I, alternatively, am the antithesis, methodically breaking rusty bolts, crudely spray painting smaller parts, oafishly grinding away at the frame with a steel wire wheel. It is here, I decide, my grandfather’s truck becomes mine, decades of Nevada dirt and rust and mouse turds and Cottonwood leaves falling from places that haven’t seen the light of day in almost fifty years, my grandfather no doubt wondering what in the world it is I am doing expending so much time and energy scrubbing half-century old leaf springs. He was a man who spent a life time making something, using his hands, concluding each day with a visual confirmation that his toil had amounted to something identifiable, even if it were grading a stretch of road or irrigating an alfalfa field or shoeing a horse or front-end loading buckets of dirt from one place to another, and I wonder if perhaps he, over his lifetime, had become desensitized to the emphatic corporeal nature of what I feel only after working on my truck; this thing I encounter after seeing my reflection in a hand-shined stainless steel grill, or in grinding away the rust from the frame to reveal a stamped FORD emblem, unchanged over the lifetime of the company; or in hearing the basso, diaphragmatic WHUMP of the laden door closing soundly against the metal cab.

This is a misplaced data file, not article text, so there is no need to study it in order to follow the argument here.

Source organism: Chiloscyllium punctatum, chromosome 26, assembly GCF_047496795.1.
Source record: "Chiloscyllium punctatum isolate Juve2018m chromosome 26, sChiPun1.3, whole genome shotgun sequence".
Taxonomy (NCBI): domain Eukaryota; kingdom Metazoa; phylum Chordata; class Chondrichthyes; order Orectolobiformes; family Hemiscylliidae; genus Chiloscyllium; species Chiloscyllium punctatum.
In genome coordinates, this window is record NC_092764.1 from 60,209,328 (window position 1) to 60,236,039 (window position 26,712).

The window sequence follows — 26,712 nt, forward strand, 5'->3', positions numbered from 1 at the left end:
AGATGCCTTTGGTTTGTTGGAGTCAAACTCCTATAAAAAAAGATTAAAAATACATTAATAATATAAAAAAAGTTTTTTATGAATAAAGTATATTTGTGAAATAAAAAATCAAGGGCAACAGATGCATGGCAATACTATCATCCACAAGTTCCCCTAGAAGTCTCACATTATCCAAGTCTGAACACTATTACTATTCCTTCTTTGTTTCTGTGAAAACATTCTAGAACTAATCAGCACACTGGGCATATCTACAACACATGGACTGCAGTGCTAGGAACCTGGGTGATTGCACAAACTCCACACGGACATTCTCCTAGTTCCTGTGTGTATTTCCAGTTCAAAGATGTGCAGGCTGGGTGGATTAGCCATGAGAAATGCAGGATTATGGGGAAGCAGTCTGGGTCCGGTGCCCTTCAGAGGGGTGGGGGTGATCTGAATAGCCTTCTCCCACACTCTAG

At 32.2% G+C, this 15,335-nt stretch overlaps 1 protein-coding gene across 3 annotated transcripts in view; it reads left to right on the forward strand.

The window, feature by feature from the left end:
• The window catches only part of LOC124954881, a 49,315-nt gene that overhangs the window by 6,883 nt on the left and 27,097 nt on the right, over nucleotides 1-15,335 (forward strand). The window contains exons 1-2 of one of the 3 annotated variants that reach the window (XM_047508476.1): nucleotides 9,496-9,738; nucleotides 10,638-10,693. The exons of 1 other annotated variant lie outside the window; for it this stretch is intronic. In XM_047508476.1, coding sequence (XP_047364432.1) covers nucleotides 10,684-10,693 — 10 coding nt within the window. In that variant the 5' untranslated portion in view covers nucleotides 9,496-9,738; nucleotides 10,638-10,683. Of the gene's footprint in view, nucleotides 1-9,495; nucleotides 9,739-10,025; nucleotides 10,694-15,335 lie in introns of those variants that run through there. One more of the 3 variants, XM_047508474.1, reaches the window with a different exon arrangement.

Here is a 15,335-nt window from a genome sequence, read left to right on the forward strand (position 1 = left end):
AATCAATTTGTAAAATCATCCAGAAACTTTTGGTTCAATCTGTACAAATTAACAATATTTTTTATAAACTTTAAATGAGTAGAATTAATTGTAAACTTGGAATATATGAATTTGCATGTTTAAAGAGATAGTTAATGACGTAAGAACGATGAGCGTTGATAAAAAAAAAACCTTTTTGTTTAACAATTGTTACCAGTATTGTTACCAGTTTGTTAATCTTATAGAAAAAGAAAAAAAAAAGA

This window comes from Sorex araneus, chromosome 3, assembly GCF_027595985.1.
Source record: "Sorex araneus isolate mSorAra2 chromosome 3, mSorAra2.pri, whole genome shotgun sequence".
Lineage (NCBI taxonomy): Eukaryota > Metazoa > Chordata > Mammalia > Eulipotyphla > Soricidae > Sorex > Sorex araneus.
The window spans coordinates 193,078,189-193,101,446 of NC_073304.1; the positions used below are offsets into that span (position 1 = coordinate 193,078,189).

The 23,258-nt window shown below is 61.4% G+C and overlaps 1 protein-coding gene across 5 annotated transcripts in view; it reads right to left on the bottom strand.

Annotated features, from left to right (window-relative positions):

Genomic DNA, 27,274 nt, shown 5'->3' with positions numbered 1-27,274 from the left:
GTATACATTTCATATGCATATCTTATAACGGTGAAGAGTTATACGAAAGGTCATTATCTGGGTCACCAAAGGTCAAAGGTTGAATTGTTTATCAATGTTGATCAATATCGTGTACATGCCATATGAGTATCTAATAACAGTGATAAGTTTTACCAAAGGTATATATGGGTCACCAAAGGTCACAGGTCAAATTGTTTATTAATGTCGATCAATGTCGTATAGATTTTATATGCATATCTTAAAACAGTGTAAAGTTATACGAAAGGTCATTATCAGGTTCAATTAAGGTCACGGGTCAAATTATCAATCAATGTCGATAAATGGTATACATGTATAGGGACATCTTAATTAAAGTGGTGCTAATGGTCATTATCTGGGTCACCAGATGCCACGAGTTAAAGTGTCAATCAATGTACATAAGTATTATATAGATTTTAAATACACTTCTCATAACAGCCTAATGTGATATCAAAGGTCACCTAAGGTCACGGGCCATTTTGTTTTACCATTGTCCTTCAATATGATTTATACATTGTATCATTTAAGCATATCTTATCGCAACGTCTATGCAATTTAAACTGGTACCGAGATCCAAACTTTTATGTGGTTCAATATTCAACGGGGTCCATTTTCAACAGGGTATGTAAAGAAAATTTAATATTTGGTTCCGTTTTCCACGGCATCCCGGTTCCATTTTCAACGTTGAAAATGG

There is a shameless self-satisfaction I find at the end of these days, a mute self-aggrandizing I proudly display in the grease and paint on my one pair of Carhartts; the dirt in my fingernails an unmistakable sign that I worked, the progress on the truck visible to anyone who looked at it in the morning and then again in the late afternoon. I become obsessive, my need for organization and aggregation and order manifesting in the urge to remove one more bolt, or clean one more part, or paint one more piece, and I find myself unable to distinguish between a need to finish the truck or to extend my time restoring it. The truck, the desert, the end of my time in Tennessee, the preparation for yet another move, this reconnection, albeit temporary, have all made me pensive and introspective.
But now the truck is finished, and it is beautiful. The oxidized powder-blue has been replaced by the original, Baffin Blue, contrasted by a two-tone of Corinthian white on the hood, a band along the top of the bed, and in the interior. All the rubber is new, the clouded stainless steel burnished, the bench seat reupholstered, gearshifts and heater box painted. Anthony has patched the floor pans and corrected all the imperfections accumulated over a lifetime of camping, deer hunting, and pulling horse trailers through creosoted, dusty roads at the whims of a transplanted New Jersey Irishman and his brood.